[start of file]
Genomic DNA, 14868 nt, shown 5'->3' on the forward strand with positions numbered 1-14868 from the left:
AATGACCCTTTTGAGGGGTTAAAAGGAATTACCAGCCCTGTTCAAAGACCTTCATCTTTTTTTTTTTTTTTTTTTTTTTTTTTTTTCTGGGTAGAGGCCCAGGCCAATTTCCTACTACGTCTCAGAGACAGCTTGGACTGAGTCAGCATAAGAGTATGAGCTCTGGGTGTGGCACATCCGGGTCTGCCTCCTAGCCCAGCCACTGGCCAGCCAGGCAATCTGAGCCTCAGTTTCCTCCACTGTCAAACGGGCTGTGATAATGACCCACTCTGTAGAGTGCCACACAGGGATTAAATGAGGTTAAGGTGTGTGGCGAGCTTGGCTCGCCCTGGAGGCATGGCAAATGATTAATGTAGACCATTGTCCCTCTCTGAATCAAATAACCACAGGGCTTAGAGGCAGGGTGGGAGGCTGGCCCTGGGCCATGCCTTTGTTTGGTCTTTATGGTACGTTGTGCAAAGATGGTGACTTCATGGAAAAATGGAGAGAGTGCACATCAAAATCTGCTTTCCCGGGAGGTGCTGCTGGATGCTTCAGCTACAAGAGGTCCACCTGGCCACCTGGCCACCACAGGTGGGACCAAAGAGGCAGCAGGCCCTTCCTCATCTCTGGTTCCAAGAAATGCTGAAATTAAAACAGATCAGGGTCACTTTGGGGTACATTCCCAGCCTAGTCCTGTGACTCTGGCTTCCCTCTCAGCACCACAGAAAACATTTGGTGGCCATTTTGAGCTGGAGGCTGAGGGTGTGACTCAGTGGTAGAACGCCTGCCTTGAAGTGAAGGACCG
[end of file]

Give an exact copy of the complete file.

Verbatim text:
Genomic DNA, 14868 nt, shown 5'->3' on the forward strand with positions numbered 1-14868 from the left:
AATGACCCTTTTGAGGGGTTAAAAGGAATTACCAGCCCTGTTCAAAGACCTTCATCTTTTTTTTTTTTTTTTTTTTTTTTTTTTTTCTGGGTAGAGGCCCAGGCCAATTTCCTACTACGTCTCAGAGACAGCTTGGACTGAGTCAGCATAAGAGTATGAGCTCTGGGTGTGGCACATCCGGGTCTGCCTCCTAGCCCAGCCACTGGCCAGCCAGGCAATCTGAGCCTCAGTTTCCTCCACTGTCAAACGGGCTGTGATAATGACCCACTCTGTAGAGTGCCACACAGGGATTAAATGAGGTTAAGGTGTGTGGCGAGCTTGGCTCGCCCTGGAGGCATGGCAAATGATTAATGTAGACCATTGTCCCTCTCTGAATCAAATAACCACAGGGCTTAGAGGCAGGGTGGGAGGCTGGCCCTGGGCCATGCCTTTGTTTGGTCTTTATGGTACGTTGTGCAAAGATGGTGACTTCATGGAAAAATGGAGAGAGTGCACATCAAAATCTGCTTTCCCGGGAGGTGCTGCTGGATGCTTCAGCTACAAGAGGTCCACCTGGCCACCTGGCCACCACAGGTGGGACCAAAGAGGCAGCAGGCCCTTCCTCATCTCTGGTTCCAAGAAATGCTGAAATTAAAACAGATCAGGGTCACTTTGGGGTACATTCCCAGCCTAGTCCTGTGACTCTGGCTTCCCTCTCAGCACCACAGAAAACATTTGGTGGCCATTTTGAGCTGGAGGCTGAGGGTGTGACTCAGTGGTAGAACGCCTGCCTTGAAGTGAAGGACCG